PETA, ACLU Force San Diego Airport To Display Anti-SeaWorld Ad
People for the Ethical Treatment of Animals (PETA) and the ACLU have succeeded in forcing Lindbergh Field, San Diego's international airport, to display an anti-SeaWorld advertisement that the airport initially did not want to display, reports the San Diego Union-Tribune.
The organizations got their way in the form of an out-of-court settlement, after suing the San Diego County Regional Airport Authority in March for declining to accept $17,500 to display their ad.
The airport reportedly started displaying the contested ad, which features actress Kathy Najimy, in the baggage claim area on Tuesday, and will keep it up for four weeks. The ad reads: "Welcome to San Diego. If you love animals like I do, please avoid SeaWorld. Kathy Najimy for PETA."
The Airport Authority has not disclosed the terms of the settlement.
In a statement, SeaWorld slammed PETA:
"PETA is an extremist organization and this ad demonstrates that, once again, they are more interested in publicity stunts than helping animals. The truth is that our animals at SeaWorld are healthy and happy. We are dedicated to their well-being. There is no organization more passionately committed to the physical, mental, and social care and well-being of animals than SeaWorld, and the real advocates for animals are our trainers, aviculturists, animal-care staff, and veterinarians.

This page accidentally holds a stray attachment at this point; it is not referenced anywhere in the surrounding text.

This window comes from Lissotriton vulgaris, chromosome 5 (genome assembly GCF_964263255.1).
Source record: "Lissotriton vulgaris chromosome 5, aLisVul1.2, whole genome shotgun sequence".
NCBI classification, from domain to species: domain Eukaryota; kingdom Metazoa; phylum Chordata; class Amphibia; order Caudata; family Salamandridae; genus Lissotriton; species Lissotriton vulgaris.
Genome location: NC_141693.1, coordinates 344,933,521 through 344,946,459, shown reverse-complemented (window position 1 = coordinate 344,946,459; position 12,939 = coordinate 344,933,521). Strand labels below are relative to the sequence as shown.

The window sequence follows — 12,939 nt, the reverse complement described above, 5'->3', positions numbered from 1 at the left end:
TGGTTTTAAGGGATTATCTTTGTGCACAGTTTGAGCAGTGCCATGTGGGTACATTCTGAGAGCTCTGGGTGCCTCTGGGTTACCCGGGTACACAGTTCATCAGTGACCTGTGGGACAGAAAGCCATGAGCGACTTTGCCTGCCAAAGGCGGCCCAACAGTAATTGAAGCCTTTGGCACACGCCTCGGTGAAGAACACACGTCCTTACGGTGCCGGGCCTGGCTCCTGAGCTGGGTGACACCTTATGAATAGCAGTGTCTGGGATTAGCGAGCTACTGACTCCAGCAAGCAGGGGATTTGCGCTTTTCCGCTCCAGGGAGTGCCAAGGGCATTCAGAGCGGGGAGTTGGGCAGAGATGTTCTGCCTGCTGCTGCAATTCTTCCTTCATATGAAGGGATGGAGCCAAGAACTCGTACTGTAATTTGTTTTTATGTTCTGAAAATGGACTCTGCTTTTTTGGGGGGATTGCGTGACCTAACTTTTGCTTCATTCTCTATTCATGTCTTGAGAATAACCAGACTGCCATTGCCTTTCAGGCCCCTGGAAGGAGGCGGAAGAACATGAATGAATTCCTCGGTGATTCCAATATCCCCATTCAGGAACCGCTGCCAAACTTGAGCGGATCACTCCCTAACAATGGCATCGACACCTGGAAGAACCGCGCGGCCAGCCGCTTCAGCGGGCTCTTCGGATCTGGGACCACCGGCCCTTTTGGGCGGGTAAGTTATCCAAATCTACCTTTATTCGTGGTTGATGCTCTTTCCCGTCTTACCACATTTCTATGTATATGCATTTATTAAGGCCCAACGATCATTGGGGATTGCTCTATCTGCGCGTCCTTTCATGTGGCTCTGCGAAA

ACLU San Diego legal director David Loy celebrated the settlement as a First Amendment win:
Nothing is more fundamental to the First Amendment than the principle that government may not silence speech because of its viewpoint. We are glad this case resulted in the vindication of PETA's free-speech right to reach San Diego visitors on the same terms as any other advertisers.
SeaWorld has been under heavy pressure from PETA and other animal rights groups since the documentary film Blackfish was released last year. The film highlights the purported mistreatment of the theme park's orcas by trainers and management.